R.r. Donnelley & Sons Company, et al., Petitioners, v. Federal Trade Commission, Respondent, 931 F.2d 430 (7th Cir. 1991)

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US Court of Appeals for the Seventh Circuit - 931 F.2d 430 (7th Cir. 1991) Submitted March 20, 1991. Decided April 29, 1991

H. Blair White, Thomas F. Ryan, Geraldine M. Alexis, Andrew G. Klevorn, Sidley & Austin, Chicago, Ill., Elroy H. Wolff, Sidley & Austin, Washington, D.C., Monica M. Fohrman, R.R. Donnelley & Sons, Chicago, Ill., for R.R. Donnelley and Sons Co., Pan Associates, Ltd.

Byron L. Gregory, Janet M. Koran, McDermott, Will & Emery, Chicago, Ill., Ronald Bloch, McDermott, Will & Emery, Washington, D.C., for Meredith Corp.

David C. Shonka, F.T.C., Washington, D.C., for F.T.C.

Before EASTERBROOK, RIPPLE and KANNE, Circuit Judges.

EASTERBROOK, Circuit Judge.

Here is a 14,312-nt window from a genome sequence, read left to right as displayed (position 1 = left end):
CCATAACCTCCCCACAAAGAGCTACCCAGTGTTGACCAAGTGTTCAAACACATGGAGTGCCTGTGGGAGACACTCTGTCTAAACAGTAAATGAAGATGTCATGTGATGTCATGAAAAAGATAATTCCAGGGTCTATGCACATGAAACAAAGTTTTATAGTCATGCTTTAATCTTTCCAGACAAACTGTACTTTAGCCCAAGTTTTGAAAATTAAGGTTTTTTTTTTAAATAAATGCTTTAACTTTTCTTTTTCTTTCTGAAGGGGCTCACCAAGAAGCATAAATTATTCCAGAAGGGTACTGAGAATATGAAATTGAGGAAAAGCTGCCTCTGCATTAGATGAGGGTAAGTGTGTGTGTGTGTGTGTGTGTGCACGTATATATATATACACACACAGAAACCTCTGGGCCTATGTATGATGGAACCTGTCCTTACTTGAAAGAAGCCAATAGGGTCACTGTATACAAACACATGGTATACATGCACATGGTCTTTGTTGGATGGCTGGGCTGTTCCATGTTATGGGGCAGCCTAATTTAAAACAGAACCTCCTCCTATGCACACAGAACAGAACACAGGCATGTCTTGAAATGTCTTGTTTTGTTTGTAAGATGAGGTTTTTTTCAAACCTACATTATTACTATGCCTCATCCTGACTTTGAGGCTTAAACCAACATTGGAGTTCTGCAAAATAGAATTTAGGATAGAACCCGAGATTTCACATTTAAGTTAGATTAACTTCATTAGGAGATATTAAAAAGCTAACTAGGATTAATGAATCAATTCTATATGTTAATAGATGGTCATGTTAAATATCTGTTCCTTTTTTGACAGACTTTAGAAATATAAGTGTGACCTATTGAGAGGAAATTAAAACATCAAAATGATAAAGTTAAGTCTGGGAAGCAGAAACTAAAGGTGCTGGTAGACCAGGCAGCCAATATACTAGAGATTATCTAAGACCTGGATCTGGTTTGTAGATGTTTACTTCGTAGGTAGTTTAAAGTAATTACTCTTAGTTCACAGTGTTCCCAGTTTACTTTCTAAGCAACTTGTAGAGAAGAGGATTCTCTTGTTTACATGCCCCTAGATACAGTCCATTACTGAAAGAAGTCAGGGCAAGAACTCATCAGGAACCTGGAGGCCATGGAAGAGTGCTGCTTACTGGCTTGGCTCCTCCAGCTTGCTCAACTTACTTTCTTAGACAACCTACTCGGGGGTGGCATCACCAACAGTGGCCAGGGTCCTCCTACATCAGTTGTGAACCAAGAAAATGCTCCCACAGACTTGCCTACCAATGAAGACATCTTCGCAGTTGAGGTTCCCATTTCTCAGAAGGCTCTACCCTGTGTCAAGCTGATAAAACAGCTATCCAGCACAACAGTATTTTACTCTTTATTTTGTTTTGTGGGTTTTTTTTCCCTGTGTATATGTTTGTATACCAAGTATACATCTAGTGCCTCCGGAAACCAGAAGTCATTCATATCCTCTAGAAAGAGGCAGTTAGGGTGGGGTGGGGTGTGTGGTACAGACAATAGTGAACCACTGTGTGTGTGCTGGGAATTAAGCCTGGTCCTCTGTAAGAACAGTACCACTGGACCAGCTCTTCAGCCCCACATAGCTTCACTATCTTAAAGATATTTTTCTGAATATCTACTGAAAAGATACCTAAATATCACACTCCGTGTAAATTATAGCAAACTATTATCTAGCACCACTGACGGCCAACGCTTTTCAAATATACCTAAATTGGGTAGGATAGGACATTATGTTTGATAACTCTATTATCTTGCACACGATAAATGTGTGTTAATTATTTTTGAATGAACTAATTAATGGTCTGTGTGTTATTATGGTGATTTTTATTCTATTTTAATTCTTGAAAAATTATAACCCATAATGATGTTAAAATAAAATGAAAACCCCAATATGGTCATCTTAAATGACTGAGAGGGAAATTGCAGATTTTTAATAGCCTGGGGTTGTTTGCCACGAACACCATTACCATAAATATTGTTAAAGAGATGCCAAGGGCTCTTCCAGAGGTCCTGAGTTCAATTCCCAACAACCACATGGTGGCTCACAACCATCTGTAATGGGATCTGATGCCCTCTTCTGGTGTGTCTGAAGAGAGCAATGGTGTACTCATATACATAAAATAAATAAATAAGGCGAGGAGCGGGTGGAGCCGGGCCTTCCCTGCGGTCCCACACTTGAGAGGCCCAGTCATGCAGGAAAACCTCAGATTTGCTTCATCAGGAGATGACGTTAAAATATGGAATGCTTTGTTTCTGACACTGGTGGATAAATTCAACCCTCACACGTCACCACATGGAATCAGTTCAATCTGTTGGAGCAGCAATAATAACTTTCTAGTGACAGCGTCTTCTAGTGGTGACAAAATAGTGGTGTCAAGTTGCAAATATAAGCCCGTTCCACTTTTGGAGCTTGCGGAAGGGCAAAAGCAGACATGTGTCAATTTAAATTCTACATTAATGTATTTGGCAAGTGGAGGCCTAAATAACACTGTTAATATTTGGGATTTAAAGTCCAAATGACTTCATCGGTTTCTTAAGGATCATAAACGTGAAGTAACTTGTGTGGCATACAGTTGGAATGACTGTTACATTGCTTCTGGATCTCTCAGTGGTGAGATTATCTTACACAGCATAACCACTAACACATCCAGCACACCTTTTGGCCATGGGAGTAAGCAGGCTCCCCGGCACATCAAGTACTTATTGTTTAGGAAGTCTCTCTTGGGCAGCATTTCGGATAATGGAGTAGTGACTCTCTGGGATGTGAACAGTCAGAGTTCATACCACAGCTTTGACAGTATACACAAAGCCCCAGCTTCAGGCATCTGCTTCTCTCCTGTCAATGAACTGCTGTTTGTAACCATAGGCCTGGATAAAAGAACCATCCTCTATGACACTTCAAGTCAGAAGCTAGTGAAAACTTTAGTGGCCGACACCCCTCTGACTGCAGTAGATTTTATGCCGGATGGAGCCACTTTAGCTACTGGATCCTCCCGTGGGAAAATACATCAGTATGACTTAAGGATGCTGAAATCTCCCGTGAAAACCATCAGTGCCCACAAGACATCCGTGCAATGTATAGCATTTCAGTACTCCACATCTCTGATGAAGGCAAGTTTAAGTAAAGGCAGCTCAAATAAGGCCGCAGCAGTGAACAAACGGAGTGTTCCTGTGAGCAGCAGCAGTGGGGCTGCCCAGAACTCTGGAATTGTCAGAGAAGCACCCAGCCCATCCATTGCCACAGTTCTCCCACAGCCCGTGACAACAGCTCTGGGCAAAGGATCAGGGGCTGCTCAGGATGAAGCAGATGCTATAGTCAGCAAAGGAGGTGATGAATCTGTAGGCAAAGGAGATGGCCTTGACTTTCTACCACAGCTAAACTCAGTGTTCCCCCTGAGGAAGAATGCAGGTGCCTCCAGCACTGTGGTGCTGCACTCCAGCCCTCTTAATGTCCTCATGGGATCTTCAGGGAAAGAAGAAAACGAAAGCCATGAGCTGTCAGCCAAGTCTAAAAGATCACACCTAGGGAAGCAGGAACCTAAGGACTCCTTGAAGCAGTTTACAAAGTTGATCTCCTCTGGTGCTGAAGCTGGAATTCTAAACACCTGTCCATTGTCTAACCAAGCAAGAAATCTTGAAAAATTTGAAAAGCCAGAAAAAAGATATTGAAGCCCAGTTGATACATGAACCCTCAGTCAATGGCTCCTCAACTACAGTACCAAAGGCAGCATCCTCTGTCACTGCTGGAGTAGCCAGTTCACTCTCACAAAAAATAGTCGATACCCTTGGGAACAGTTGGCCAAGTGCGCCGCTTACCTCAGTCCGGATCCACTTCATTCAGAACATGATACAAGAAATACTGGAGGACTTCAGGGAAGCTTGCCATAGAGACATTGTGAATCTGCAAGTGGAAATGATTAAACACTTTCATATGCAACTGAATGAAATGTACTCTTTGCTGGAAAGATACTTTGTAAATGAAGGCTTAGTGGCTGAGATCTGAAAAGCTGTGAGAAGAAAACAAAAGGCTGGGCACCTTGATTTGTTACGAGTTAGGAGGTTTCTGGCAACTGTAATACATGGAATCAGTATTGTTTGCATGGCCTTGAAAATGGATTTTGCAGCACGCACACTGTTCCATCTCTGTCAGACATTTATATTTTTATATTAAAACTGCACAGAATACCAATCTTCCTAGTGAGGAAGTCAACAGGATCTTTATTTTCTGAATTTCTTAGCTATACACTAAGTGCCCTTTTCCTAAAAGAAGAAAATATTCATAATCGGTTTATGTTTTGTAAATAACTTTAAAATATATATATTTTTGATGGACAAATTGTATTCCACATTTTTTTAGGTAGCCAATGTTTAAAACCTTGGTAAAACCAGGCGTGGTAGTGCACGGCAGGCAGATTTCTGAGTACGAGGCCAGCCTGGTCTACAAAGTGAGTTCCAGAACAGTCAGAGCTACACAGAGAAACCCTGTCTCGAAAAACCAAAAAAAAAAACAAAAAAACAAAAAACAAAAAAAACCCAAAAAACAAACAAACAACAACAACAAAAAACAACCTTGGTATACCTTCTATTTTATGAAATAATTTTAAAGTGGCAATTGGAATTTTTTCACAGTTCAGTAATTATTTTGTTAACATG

R.R. Donnelley & Sons Co., a commercial printer, acquired Pan Associates, L.P., and Meredith Corp., two other printers, last year. A district judge denied the Federal Trade Commission's request for a preliminary injunction against the acquisition. FTC v. R.R. Donnelley & Sons Co., 1990-2 Trade Cas. p 69,239, 1990 WL 193674 (D.D.C.), 1990 U.S.Dist. LEXIS 11361. The Commission did not appeal. Instead it filed an administrative complaint, which it sent to an administrative law judge. Donnelley (as we call the firms collectively) asked the ALJ to dismiss the case on account of issue preclusion (collateral estoppel): the district judge found that the acquisition would not diminish competition, and that decision, according to Donnelley, binds the Commission. The ALJ denied the motion on the ground that the trial in the district court, lasting "only" six days, was too abbreviated to get at the truth of the matter, while trials in the FTC go on for months and months.